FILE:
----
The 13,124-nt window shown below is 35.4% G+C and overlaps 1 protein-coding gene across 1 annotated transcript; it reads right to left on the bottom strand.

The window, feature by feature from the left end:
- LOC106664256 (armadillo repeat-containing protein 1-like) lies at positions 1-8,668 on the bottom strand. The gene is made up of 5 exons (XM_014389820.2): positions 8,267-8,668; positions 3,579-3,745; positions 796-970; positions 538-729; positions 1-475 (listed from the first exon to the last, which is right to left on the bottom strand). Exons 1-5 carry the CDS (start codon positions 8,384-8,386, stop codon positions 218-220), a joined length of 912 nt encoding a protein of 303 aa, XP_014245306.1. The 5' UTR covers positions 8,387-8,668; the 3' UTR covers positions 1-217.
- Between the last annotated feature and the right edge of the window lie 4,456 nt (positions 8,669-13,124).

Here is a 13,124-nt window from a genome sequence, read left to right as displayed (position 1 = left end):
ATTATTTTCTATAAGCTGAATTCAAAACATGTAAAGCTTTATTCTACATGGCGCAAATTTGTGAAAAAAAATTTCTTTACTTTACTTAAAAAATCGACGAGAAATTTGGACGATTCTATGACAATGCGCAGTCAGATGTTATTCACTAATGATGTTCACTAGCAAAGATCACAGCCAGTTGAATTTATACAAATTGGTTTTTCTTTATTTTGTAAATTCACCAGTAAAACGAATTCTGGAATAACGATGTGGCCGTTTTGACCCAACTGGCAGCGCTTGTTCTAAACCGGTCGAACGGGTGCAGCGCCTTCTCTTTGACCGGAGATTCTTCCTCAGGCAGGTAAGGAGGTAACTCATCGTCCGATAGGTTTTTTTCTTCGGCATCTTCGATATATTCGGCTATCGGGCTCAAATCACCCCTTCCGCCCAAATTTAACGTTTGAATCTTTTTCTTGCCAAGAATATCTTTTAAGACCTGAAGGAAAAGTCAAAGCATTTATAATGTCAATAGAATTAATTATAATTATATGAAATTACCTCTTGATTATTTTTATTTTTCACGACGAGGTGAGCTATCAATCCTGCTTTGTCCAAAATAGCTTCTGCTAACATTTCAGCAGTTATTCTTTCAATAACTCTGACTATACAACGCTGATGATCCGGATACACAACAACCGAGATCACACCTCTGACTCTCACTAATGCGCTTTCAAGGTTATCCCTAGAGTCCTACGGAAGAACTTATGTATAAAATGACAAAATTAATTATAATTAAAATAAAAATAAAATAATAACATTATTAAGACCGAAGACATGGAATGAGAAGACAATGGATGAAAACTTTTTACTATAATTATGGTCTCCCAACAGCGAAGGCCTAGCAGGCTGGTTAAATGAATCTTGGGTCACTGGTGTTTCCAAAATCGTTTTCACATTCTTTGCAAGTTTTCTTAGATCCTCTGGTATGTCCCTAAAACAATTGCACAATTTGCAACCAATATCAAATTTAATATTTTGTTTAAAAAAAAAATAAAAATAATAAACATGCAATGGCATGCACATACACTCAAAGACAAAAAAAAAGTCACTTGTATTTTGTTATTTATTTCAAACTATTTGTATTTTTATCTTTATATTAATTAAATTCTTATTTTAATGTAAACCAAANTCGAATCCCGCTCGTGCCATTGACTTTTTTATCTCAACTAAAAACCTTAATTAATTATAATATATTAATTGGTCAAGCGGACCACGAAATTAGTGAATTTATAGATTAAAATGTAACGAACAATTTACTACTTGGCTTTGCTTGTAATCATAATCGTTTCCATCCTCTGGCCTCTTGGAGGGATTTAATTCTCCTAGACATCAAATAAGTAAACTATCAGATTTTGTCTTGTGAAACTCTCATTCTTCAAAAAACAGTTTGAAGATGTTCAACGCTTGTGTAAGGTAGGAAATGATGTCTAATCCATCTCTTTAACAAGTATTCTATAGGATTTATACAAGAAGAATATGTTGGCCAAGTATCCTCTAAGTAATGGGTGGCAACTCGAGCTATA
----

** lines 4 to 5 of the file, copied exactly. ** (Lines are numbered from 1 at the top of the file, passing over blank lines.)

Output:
- Between the last annotated feature and the right edge of the window lie 4,456 nt (positions 8,669-13,124).

Here is a 13,124-nt window from a genome sequence, read left to right as displayed (position 1 = left end):